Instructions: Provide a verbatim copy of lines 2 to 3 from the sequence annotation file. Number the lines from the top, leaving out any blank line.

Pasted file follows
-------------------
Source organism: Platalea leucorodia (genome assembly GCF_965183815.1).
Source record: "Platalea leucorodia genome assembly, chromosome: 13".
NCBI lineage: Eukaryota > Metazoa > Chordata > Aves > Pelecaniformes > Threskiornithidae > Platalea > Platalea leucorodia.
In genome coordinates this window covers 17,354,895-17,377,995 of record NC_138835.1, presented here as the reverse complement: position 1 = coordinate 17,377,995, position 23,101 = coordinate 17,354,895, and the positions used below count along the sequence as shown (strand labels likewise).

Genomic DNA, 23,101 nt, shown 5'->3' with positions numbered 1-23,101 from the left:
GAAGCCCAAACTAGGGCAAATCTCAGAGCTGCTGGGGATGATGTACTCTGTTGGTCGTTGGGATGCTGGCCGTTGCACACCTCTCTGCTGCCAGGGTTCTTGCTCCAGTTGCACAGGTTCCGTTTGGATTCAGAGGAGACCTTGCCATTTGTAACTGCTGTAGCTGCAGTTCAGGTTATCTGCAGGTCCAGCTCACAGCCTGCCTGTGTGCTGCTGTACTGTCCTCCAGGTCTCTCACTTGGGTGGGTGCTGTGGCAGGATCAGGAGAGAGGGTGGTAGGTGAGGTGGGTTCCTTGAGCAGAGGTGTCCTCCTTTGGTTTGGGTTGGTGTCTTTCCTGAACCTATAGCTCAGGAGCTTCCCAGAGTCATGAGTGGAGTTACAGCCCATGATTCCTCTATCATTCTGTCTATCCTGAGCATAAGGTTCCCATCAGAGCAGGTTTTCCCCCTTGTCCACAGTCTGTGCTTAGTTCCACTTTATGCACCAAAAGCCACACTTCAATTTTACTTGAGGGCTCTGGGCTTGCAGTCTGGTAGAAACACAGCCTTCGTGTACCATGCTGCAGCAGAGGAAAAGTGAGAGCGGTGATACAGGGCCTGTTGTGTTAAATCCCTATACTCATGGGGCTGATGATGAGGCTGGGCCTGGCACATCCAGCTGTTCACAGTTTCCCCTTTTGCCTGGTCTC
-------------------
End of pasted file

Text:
Source record: "Platalea leucorodia genome assembly, chromosome: 13".
NCBI lineage: Eukaryota > Metazoa > Chordata > Aves > Pelecaniformes > Threskiornithidae > Platalea > Platalea leucorodia.